Manis (depend on location)Sudden, severe (ripping/tearing) pain in anterior chest (mimics MI) radiating down spine to abd or legs; May also have Cardio, neuro, & Respiratory signs; If Aortic Arch: ↓cerebral flow may cause neuro deficiencies
ComplicationsCardiac tamponade (blood escapes into pericardial sac); Aortic rupture (exsanguination and/or hemorrhage in mediastinal, plerual, or abd cavities); Occlusion of arterial supply to vital organs
What drugs may be used to ↓ BP and myocardial contractility?IV β-adrenergic blocker (esmolol); CCB, Sodium nitroprusside, ACE-I
When is conservative tx used?If no symptoms; success is judged by pain relief (but emergency sx required if involving ascending aorta)
Why is surgery delayed as long as possible?Give time for blood in false lumen to clot and for edema to decrease in the area of the dissection (even w/ surgery 30-day mortality is btwn 10%-28%)
AD Pre-op NIKeep in Semi-Fowler's, Maintain quiet environment, Manage meds (anxiety, pain, HTN), EKG & interarterial pressure monitoring, Monitor VS and changes in quality of peripheral pulses
AD Post-op & Home care NISame as AA repair (similar surgical procedure)

Infective Endocarditis

Question Answer
How often do they have a low-grade fever with IE?90% of the time
Vascular manissplinter hemorrhage (black streaks in all nail beds); petechiae (embolizations)-conjunctiva, lips, buccal mucosa, palate, above ankles
Aside from low-grade fever, what is noted in most IE patients?onset of a NEW or CHANGING murmur can be auscultated in most pts. Most commonly aortic and mitral; usually regurgitant other than stenosed
Spleen manis from IEsharp LUQ pain, tenderness, rigidity
kidneys manis↓UO, flank pain, hematuria, & azotemia
periphery manisgangrene from ↓ circulation
Brain-neurologic manishemiplegia, ataxia, aphasia, visual changes, changes in LOC
Lungs manisPE can occur in R-sided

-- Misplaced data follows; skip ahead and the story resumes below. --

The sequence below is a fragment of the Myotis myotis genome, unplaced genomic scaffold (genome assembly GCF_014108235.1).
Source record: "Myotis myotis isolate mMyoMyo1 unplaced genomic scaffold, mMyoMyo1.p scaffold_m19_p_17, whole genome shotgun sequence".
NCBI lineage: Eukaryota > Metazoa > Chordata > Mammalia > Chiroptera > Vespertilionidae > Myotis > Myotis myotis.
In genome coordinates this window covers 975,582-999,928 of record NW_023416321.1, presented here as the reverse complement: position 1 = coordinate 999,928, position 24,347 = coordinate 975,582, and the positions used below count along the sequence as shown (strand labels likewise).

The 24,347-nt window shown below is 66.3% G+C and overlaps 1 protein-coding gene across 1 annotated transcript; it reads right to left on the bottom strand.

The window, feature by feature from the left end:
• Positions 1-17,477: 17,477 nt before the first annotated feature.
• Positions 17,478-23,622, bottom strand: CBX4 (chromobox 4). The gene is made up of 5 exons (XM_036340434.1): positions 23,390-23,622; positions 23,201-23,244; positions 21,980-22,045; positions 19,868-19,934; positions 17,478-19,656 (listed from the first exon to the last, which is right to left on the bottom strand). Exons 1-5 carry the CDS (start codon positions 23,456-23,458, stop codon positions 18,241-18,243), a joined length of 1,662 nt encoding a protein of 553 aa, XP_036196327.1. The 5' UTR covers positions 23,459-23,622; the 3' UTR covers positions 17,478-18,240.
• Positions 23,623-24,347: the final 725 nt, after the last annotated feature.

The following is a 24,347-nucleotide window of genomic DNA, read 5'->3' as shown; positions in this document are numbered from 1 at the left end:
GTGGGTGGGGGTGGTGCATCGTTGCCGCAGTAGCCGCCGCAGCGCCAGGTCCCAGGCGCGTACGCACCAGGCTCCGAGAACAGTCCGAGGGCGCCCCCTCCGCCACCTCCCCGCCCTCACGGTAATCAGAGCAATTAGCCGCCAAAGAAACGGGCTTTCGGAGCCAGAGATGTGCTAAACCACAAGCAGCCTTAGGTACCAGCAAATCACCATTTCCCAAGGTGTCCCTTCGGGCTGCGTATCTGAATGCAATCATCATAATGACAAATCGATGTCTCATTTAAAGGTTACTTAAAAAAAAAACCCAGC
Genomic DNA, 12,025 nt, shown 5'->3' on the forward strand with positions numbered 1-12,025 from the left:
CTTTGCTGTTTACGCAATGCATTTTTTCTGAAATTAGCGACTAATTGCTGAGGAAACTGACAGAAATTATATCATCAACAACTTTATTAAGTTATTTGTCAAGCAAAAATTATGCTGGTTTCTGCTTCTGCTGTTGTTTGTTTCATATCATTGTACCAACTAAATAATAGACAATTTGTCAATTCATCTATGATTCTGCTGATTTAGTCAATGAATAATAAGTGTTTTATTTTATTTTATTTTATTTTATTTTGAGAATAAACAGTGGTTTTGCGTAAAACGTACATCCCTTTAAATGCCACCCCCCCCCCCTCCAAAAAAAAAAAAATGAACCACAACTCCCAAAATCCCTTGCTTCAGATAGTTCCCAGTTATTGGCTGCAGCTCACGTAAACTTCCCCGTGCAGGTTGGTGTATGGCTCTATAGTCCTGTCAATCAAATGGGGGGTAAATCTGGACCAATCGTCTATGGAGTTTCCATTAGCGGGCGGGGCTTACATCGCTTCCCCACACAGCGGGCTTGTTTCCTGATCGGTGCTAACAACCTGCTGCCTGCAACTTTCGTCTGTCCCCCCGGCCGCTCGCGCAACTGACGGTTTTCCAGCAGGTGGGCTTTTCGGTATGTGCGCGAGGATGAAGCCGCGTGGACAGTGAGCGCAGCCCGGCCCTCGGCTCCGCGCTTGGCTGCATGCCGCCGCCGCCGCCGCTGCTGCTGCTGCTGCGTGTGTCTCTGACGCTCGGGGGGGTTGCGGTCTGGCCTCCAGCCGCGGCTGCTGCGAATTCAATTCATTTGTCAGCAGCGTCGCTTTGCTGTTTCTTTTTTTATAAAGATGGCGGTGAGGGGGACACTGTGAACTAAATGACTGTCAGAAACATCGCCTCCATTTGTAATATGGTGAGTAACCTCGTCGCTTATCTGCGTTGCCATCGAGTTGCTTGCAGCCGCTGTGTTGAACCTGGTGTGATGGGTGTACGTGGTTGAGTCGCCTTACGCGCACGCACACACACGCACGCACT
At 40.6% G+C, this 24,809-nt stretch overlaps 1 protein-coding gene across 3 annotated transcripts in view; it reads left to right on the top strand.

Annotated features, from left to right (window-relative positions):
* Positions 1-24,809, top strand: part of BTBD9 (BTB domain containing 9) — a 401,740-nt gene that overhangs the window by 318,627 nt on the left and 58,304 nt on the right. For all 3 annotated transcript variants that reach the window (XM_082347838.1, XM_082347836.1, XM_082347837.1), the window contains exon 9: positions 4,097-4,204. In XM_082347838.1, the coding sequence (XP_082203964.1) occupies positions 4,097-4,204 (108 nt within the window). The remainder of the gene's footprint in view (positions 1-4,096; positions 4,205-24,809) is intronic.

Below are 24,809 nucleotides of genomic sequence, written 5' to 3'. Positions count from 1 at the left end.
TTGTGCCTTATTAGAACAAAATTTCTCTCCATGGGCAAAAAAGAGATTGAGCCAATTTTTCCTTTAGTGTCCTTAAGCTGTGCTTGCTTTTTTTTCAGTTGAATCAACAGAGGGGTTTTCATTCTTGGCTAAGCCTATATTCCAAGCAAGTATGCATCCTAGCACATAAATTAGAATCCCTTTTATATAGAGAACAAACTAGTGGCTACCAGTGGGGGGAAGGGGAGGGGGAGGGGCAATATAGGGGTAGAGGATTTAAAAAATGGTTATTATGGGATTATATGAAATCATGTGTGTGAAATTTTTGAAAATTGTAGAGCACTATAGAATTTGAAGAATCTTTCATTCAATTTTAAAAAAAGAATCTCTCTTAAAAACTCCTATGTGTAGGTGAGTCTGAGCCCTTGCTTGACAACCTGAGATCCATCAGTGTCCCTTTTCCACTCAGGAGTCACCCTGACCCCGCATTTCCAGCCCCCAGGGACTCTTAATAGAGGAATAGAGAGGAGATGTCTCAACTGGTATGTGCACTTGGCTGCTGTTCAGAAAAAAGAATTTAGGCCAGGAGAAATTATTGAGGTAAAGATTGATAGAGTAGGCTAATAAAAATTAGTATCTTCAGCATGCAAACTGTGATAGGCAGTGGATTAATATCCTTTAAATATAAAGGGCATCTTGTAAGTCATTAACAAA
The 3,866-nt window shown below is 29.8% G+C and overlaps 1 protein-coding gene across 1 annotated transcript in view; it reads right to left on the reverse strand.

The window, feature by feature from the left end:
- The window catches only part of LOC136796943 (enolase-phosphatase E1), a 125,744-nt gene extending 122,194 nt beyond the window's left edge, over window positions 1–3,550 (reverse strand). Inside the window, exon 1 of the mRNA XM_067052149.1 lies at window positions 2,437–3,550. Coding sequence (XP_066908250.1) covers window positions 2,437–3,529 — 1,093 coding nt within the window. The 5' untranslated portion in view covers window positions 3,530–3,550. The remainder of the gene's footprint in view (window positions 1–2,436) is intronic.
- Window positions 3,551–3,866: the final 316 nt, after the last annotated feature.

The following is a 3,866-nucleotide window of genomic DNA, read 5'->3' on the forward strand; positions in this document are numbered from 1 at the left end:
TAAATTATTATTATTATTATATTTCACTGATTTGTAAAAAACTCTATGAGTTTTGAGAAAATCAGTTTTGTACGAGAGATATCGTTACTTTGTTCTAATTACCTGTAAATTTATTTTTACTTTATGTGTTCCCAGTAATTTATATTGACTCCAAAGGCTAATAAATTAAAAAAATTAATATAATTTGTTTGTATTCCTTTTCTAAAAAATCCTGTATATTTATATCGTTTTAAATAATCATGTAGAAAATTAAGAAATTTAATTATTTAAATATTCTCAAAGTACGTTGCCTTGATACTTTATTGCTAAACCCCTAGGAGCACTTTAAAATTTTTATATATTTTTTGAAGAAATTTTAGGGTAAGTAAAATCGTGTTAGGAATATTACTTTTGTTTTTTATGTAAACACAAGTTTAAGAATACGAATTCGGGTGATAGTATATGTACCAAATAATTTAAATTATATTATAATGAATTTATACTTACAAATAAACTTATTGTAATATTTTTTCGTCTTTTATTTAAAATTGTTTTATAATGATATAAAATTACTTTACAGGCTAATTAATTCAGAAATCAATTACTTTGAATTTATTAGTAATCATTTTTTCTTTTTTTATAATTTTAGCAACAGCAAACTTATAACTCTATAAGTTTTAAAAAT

Lab diagnositicsBlood cultures (x2 or x3), WBC & ESR & C-reactive protein for inflammation
Echocardiogrammay show vegetative masses (could be esophageal picture)
CXR can showcardiomegaly
EKGcan show dysrhythmias-esp. blocks

Acute Pericarditis

Question Answer
Acue Pericarditis definition & causeinflammation of the pericardial sac; often idiopathic, mostly viral (can also be Post MI, uremia, bacterial infection, TB)
Dressler Syndromeacute MI pt. has inital acute phase (2-3d) then late phase at 4-6 wks. where they are at ↑risk
Clinical ManisPAIN that is progressive, sharp, pleuritic, increases with inspiration, increases when supine
Pain sxmay radiate like angina to neck, arm, L shoulder
Dyspnea, why?Deep breaths hurt, so shallow ones, also have tachypnea
"hallmark sign" of pericarditis?Friction rub; scratching, grating, high-pitched
2 complications of Acute PericarditisPericardial effusion; Cardiac Tamponade
Pericardial effusionfluid accumulation in the pericardium; can be rapid (trauma) or slow (inflammation)
Manis due to pericardial effusion?COMPRESSION on pulmonary tissue=cough, dyspnea, tachypnea; on phrenic nerve=hiccups; on laryngeal nerve=hoarseness
New onset of these s/s are LIFE-THREATENINGC/O chest pain; confused, anxious, restless (hypoxia); BP muffled with increasingly NARROW pulse pressure; JVD to left side of jaw; pulsus paradoxus (sBP goes up 10 on inspiration)
Diagnostics EKG (may be normal; possible PR depression, ST elevation, T wave flat or inverted); CXR: posslble cardiomegaly but only later if ↑effusion
Nursing mgmt, what should you focus on? pain & anxiety; pain relief; monitor for tamponade

Rheumatic Fever

Question Answer
Rheumatic FeverInflamm HD of all layers, scars and deforms valves, fibrous thickening of valves→↓ mobility